I recently wrote a short piece for Seed about the Law of the Sea -- a piece of legislation that has been held up in the US Senate for the past 25 years, and which, if ratified, could have a major impact on ocean health. The treaty -- which was given a thumbs-up in October by the US Foreign Relations Committee and now awaits ratification in the Senate -- declares most of earth's vast ocean floor to be the "common heritage of mankind," placing it under UN aegis "for the benefit of mankind as a whole." That language has some people running scared. The treaty recently earned some scathing critique in the Wall Street Journal:

Yielding the moral high ground: Part II

Republicans have every reason to share ownership of the climate issue

This post is by ClimateProgress guest blogger Bill Becker, Executive Director of the Presidential Climate Action Project. In Part I, we saw how conservatives were turning their backs on the moral issue of our time -- global warming. Here we'll examine the many reasons conservatives should share ownership of this issue. Global warming and its solutions involve issues that are important to conservatives, progressives, Independents and even political agnostics. For example: National security: "Climate change can act as a threat multiplier for instability in some of the most volatile regions of the world, and it presents significant national security challenges for the United States," 11 retired admirals and generals concluded in a security analysis last April. "The increasing risks from climate change should be addressed now because they will almost certainly get worse if we delay." Jobs: The global need to reduce greenhouse gas emissions is arguably the biggest entrepreneurial opportunity the United States has known. Billions of the world's people need access to clean energy, a market of unprecedented scale. Here in the United States, according to an analysis by the Management Information Services in Washington, D.C., energy efficiency and renewable energy can create 40 million jobs by mid-century, at skill levels stretching from entry level to the highly technical.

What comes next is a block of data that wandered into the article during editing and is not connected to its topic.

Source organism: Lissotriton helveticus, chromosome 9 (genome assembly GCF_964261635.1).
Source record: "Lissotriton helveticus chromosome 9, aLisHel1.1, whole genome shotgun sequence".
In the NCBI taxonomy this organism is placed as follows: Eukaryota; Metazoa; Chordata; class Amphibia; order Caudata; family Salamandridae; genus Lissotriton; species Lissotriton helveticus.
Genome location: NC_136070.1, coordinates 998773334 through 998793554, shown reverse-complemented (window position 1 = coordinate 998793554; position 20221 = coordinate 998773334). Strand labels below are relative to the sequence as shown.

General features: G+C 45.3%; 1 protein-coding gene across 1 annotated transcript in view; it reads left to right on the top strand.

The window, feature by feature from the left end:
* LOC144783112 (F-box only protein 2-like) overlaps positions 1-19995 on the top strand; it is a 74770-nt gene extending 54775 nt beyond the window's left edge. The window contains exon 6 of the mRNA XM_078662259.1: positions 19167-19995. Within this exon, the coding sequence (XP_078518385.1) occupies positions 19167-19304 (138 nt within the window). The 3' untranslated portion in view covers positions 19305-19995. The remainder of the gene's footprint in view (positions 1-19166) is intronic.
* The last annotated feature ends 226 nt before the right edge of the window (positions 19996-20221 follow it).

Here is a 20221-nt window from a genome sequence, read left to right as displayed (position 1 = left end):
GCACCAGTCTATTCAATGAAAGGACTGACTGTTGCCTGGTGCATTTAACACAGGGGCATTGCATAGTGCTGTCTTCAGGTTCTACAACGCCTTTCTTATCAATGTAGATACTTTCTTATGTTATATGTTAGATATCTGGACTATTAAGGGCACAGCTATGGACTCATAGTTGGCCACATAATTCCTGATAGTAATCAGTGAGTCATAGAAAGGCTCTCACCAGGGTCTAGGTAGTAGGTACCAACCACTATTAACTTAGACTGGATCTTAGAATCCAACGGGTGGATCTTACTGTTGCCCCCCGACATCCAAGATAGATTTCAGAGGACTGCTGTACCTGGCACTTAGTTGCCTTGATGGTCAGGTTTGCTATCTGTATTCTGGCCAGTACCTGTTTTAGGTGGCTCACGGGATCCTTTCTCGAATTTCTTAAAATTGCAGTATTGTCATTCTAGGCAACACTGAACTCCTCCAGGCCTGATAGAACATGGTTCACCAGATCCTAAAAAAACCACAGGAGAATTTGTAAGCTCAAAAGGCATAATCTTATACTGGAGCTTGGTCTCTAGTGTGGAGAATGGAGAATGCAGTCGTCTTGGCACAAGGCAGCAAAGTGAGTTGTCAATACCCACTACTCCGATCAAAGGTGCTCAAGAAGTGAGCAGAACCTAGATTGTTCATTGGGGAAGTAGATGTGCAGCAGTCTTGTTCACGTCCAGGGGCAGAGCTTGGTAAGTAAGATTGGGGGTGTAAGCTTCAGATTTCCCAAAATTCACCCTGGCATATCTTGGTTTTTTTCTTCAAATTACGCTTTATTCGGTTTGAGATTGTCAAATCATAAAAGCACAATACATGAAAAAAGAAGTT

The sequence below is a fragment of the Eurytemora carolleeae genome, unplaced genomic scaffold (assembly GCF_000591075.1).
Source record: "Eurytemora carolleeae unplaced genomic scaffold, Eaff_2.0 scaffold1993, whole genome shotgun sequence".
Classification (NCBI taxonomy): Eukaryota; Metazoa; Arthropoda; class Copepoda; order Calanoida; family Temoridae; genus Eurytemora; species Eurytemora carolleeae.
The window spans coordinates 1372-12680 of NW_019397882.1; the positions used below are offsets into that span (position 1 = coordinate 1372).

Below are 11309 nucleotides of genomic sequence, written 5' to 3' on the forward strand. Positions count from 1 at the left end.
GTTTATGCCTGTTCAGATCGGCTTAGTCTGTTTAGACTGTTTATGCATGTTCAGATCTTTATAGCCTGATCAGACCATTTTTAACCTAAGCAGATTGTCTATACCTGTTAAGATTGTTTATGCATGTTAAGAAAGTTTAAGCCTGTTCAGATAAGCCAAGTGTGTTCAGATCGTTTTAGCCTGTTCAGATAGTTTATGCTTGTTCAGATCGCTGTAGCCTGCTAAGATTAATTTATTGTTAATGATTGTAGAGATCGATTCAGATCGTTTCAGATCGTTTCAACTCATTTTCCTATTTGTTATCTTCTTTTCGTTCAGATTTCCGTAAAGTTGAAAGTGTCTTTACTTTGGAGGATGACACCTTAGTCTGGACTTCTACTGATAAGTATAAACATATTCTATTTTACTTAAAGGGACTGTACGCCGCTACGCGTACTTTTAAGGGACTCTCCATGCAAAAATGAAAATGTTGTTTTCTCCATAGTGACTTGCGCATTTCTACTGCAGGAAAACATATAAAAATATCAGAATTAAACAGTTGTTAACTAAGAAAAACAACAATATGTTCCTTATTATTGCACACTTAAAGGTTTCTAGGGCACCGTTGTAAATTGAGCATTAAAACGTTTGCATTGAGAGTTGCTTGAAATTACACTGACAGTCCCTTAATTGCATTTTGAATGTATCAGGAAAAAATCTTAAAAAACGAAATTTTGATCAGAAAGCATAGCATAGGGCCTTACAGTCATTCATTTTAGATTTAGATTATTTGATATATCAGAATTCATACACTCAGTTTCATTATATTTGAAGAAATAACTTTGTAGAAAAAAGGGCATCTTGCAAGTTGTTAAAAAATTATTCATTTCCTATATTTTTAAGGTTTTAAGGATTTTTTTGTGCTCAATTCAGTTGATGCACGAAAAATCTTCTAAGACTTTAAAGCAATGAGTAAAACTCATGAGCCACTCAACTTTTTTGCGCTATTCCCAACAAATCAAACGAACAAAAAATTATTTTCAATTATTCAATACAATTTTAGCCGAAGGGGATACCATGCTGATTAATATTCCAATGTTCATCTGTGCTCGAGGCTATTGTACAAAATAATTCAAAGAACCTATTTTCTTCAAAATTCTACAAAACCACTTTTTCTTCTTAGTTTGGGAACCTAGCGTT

Yielding the moral high ground: Part I

Republican candidates are keeping their distance from climate change

This post is by ClimateProgress guest blogger Bill Becker, Executive Director of the Presidential Climate Action Project. In recent years, conservatives have mastered the art of hijacking morality. They have positioned themselves as the champions of family values, faith and good old-fashioned patriotism. But on what some regard as the moral issue of our time, the party's presidential candidates are turning their backs. That issue is global warming. Al Gore is not the only prominent leader who considers climate change a moral issue. Three years ago, the National Association of Evangelicals issued its "Evangelical Call to Civic Responsibility." It reads in part: We affirm that God-given dominion is a sacred responsibility to steward the earth and not a license to abuse the creation of which we are a part. Because clean air, pure water, and adequate resources are crucial to public health and civic order, government has an obligation to protect its citizens from the effects of environmental degradation. At about the same time, Christianity Today, an influential evangelical magazine, opined that "Christians should make it clear to governments and businesses that we are willing to adapt our lifestyles and support steps towards changes that protect our environment." The magazine endorsed the bipartisan global warming bill co-sponsored by Senators Joe Lieberman (I/D CT) and John McCain (R-AZ). Yet, the other Republican presidential candidates are keeping their distance from the issue as though it is their weird Aunt Ethel with halitosis.